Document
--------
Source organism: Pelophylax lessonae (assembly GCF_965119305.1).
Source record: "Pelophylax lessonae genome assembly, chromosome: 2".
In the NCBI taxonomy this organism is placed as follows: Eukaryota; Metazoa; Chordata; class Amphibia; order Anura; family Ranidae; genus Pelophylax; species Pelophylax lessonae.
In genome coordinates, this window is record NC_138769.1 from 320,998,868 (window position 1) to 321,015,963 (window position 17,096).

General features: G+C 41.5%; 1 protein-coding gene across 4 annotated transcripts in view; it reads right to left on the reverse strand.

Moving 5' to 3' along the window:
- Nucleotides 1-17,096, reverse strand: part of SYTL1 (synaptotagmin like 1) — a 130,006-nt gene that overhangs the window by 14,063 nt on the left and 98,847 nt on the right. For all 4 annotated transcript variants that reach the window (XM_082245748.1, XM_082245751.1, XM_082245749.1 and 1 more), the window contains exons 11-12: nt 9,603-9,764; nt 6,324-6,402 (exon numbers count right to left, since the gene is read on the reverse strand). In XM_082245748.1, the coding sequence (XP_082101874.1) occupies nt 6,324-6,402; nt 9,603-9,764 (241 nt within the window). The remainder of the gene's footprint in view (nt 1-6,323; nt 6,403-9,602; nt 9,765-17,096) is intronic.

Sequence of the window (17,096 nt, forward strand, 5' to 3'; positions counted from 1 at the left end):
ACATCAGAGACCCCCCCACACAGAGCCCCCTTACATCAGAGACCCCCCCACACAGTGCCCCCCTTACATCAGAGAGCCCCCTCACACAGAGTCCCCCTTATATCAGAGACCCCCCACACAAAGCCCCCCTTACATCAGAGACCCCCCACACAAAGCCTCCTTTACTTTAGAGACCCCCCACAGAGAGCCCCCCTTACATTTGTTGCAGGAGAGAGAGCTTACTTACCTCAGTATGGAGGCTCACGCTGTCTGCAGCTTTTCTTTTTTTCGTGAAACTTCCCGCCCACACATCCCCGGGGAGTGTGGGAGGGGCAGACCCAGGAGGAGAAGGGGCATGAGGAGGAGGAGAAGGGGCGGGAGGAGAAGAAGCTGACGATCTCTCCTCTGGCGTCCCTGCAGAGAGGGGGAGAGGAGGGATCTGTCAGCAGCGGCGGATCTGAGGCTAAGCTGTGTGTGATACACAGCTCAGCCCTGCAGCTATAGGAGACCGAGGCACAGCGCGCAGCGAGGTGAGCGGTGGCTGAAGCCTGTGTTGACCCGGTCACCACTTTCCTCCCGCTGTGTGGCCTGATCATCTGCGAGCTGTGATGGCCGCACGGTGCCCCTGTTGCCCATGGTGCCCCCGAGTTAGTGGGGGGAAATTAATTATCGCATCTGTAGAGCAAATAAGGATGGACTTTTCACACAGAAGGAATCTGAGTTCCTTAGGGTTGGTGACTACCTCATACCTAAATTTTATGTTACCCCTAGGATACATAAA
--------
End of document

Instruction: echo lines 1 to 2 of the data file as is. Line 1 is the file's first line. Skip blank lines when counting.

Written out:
Source organism: Pelophylax lessonae (assembly GCF_965119305.1).
Source record: "Pelophylax lessonae genome assembly, chromosome: 2".